I love surprises.I also love miniature things. This ornament combines those things perfectly. A miniature piñata! To be totally honest, I don’t relish the idea of breaking one of these open after I finish it, but I still like to nestle some confetti and maybe a secret message into the body of the piñata. A fun, little secret that’ll make me smile every time I see it hanging on the tree.
But the payoff of breaking it open is amazing if you want an extra-special surprise for someone. Maybe a small piece of jewelry or a super exciting message or the last clue in an epic scavenger hunt; the possibilities are endless!
Gather Your Materials
- Paper towel or toilet paper roll
- A sheet of cardstock paper
- Crepe paper
- Hot glue gun
- Foil paper
- Optional (for mini ornaments):
- No hole sequins (~6 mm in diameter)
- Thin wire
- Round nose pliers
Shop Craft Supplies
A Note Before We Begin
The order of some of the steps is arbitrary. I go in the order that works for me, but that might look a little different to you.
For example, you have two options when it comes to attaching the arms.
- You can cover the entire body of the star in crepe paper, including the sides and then attach the arms.
- You can also cover the front and back of the body in crepe paper, attach the arms, and then cover the sides.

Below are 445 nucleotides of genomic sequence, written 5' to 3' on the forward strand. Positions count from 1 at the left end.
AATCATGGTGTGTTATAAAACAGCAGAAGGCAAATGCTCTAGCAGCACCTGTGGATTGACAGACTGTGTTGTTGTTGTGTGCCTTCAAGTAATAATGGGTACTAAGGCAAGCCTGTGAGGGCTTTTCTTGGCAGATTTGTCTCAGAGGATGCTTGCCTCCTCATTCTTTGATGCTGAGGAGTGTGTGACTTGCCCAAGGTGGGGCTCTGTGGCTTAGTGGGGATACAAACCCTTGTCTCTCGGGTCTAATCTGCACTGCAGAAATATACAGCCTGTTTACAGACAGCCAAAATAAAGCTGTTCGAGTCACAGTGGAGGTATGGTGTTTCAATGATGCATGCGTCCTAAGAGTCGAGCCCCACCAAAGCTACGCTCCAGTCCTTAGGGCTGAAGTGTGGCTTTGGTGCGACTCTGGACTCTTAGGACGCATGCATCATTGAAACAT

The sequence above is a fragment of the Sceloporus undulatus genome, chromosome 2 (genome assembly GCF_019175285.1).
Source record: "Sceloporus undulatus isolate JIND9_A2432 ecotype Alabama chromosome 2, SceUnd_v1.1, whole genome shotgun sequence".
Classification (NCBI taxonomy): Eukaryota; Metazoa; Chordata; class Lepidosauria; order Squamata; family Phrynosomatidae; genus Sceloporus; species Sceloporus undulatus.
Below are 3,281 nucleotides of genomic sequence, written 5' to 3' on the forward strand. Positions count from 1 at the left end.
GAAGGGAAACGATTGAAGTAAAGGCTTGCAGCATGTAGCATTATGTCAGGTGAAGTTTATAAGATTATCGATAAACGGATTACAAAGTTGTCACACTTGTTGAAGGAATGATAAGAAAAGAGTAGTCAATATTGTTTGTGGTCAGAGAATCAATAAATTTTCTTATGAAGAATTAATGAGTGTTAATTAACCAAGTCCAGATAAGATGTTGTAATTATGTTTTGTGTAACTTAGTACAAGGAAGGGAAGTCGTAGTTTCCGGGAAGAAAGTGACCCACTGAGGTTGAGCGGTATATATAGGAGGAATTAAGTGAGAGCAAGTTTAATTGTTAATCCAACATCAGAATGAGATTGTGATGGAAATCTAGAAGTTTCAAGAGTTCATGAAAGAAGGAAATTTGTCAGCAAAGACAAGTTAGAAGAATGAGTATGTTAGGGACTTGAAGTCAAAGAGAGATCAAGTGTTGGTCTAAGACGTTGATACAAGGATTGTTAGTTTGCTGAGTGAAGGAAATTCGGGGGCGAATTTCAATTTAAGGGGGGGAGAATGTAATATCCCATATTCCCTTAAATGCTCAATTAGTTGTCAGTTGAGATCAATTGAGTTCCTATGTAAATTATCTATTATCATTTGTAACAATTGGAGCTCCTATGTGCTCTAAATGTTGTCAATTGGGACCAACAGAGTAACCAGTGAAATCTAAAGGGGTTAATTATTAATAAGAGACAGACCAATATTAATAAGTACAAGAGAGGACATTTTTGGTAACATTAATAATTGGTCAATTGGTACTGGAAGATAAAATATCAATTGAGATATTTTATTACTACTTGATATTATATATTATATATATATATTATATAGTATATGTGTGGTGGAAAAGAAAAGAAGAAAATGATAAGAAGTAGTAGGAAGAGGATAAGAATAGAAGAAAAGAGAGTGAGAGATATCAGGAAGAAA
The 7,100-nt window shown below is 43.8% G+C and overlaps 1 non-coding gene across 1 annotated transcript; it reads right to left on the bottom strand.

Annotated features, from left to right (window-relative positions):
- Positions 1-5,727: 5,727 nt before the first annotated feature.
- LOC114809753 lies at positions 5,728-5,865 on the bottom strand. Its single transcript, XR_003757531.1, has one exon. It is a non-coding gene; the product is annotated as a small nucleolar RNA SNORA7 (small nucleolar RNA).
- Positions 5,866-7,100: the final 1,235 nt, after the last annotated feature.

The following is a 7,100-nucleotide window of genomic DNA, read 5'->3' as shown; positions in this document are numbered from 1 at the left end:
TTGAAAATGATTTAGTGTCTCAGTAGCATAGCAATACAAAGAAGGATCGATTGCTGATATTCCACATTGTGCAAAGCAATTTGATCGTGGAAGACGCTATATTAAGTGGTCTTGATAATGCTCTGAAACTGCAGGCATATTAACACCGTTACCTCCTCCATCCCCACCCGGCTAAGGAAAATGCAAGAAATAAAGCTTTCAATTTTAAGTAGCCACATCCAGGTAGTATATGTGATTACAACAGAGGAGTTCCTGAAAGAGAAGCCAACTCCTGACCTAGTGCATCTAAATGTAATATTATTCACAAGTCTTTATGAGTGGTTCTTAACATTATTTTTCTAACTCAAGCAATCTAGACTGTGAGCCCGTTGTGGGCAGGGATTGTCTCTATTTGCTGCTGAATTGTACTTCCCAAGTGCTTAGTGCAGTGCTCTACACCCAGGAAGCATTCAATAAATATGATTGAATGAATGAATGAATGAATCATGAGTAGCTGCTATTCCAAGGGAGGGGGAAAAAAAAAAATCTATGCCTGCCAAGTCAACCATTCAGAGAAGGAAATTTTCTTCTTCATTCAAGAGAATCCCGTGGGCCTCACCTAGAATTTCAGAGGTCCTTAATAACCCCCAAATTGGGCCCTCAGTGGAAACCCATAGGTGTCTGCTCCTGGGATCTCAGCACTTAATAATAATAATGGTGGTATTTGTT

There is one thing that is not arbitrary.
Always start at the bottom when gluing your fringe. The fringe edges should always slightly overhang the bottom edge of the surface you’re working on.
Step 1: Make the Piñata Body
Using your paper towel roll, outline two circles on your card stock, and cut them out. Cut a ~¾ inch piece off your paper towel roll. This will be the body of your piñata.
Make a small hole in your paper towel ring. You can use your scissors (carefully!), a pen, or anything you have on hand that will make a small hole. Insert both ends of your string into the hole, and tie a knot. This will be the top of your ornament, so keep that in mind as you go.
Hot glue one of your card stock rounds to cover one end of your paper towel ring. Once it’s dry, fill your piñata! You can put a fun note, confetti, a small toy, or really anything that fits in here. You can also leave it empty! This little ornament does take quite a bit of work, so you may not want someone to break it unless it’s a really good surprise. Cover the other side with the second card stock round. Trim any edges that are sticking out. This is the body of your star.
Step 2: Make Piñata Arms
Use this template to make the arms of your star. Outline the shape on your card stock five times and cut them out.
Carefully fold each piece of card stock into a cone shape and hot glue them together. They will be ugly at this point. Don’t worry; no one will be able to tell once you’re done.
Step 3: Add Fringe!
Cut out several ~½ inch (or smaller) strips of crepe paper. The length doesn’t matter at this point because you will cut it as you go. Then, cut a roughly ¼ inch fringe along each strip. This doesn’t need to be precise.